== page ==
Does anyone have any un-biased information about cellulose loose fill insulation in regard to chemicals and toxicity?
    I recently heard a popular home improvement show host really down cellulose as "bad" stuff that has rat poison mixed in it and several states do not allow it to be installed.
    On the other hand, they market the stuff as "green" and ecologically friendly.
    It is outlawed anywhere? Why?
    I don't particularly like it just because it settles.
    Any opinions?

    Jim Luttrall
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    Dallas, Texas

  20. #20
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    Default Re: What is it??

    Perhaps the MSDS for one of the products would help.

    And Another MSDS


  21. #21
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    Default Re: What is it??

    Michael, forgive my ignorance, but trying to glean useful information out of MSDS is beyond my energy level. They seem to hide the information out in plain site on those things
    The gist of the radio host's argument was that pumping even small amounts of toxic chemicals into you house was dumb. The MSDS sheets seem to confirm that there are toxic additives... but is it really an issue that would be of concern to anyone except the hyper-sensitive types?

    Jim Luttrall
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  22. #22
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    Default Re: What is it??

    Jim,

    Cellulose insulation is considered non-toxic,

    What radio program did you hear that dissed cellulose?


  23. #23
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    Default Re: What is it??

    Thank you Nolan. I was fearful I would have to write the stuff up in my report as "unknown". Not something I wanted to do.


  24. #24
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    Default Re: What is it??

    Michael, the radio show was a local (Texas) show by a builder that operates out of the Houston area, can't call his name or the name of the show right now.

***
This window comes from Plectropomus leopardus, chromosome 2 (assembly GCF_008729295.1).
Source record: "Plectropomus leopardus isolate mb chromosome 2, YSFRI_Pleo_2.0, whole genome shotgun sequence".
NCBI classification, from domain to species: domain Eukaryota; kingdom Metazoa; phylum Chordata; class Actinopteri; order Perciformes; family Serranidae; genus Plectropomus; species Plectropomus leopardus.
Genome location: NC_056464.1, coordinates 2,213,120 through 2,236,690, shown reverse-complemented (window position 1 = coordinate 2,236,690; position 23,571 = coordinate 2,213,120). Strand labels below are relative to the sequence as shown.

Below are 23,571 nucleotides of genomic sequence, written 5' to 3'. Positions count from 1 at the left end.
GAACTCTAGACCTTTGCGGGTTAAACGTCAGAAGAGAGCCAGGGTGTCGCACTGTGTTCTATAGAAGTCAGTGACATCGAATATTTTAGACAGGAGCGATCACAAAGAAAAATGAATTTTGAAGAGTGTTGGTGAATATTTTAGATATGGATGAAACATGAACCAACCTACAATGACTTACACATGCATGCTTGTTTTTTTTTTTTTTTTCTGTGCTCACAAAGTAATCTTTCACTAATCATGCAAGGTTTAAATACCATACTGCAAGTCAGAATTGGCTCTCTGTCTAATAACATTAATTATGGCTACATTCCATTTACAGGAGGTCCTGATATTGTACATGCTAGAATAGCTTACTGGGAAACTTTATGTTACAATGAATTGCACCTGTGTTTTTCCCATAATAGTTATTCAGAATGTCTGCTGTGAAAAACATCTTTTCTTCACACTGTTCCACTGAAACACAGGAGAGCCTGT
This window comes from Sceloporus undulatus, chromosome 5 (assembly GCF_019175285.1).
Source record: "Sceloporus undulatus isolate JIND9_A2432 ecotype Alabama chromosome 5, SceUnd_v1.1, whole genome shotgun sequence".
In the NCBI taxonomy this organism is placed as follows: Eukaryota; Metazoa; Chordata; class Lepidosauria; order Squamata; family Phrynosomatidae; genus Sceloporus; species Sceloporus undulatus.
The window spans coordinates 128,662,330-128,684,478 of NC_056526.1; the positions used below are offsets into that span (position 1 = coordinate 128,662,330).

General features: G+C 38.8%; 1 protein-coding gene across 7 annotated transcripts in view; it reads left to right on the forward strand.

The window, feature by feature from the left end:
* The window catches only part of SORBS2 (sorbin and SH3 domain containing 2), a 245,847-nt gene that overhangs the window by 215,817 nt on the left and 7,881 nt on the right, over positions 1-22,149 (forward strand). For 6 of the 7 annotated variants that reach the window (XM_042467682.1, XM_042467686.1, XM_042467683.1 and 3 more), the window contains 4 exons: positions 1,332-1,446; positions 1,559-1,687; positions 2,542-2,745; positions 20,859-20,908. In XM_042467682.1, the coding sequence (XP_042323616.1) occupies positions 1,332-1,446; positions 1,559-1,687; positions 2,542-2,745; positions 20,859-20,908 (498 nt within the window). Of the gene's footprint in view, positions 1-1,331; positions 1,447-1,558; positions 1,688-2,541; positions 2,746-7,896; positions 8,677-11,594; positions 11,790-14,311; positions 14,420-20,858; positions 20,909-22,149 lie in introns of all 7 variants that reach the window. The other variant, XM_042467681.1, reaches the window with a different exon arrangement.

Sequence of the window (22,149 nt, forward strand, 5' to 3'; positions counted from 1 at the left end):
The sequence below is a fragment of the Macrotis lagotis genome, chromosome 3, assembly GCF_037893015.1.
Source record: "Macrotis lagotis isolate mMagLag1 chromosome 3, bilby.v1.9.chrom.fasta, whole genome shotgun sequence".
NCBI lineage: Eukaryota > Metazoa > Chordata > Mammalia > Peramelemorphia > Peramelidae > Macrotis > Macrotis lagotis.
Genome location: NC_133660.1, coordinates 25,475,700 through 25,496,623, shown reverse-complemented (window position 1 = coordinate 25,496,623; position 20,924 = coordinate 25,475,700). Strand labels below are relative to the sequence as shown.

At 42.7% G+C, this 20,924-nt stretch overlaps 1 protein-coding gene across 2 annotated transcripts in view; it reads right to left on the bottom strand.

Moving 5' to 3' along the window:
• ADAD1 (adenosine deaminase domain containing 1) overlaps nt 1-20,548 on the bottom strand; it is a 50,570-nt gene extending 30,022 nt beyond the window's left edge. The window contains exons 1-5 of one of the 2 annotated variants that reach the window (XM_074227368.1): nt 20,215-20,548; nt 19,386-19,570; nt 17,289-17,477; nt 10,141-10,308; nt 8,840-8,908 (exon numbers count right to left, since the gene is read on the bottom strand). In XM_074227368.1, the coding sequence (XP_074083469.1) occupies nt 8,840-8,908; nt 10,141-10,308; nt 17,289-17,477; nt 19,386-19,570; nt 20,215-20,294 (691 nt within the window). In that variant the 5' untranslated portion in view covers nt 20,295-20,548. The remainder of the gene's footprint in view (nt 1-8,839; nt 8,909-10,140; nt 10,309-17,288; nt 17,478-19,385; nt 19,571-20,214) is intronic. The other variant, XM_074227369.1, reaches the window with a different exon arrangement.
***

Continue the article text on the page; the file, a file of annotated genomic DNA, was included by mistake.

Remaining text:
I have been getting a lower opinion of him recently, but that is beside the point.
    He basically took issue with the additives to prevent insect, rodent problems, not the cellulose itself.
    It makes sense not to surround yourself with toxins in the grand scheme of things, but maybe someone with more knowledge than I can put it into perspective.
    After all, even pure water is toxic in large amounts, but try to live without it!

    Jim Luttrall
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  25. #25
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    Default Re: What is it??

    From the MSDS

    "This product contains less than 20 percent (%) by weight boric acid (H3BO3), CAS No. 10043-35-3. Boric acid is added for purposes of superior fire resistance and insecticide properties within the insulation. A small quantity of distillate mineral oil, CAS No. 6471-88-4, is added to the product for dust suppression and enhanced bonding of the fire retardant. Regarding information on the chronic and ecological toxicity of this product, we have reviewed the available medical and toxicological literature for 100% boric acid. Boric acid is hazardous under the OSHA Hazard Communication Standard based on animal chronic toxicity studies. This product is not considered hazardous under the criteria of Federal OSHA Hazard Communication Standard 29CFR 1910.1220."

    The above seems reasonably clear to me.

    Though the additive to the ground cellulose is boric acid it is not considered toxic at the 20% concentration used in the product.

    As with all toxins, the dose determines whether it is toxic or not.


  26. #26
    Nolan Kienitz's Avatar
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    Default Re: What is it??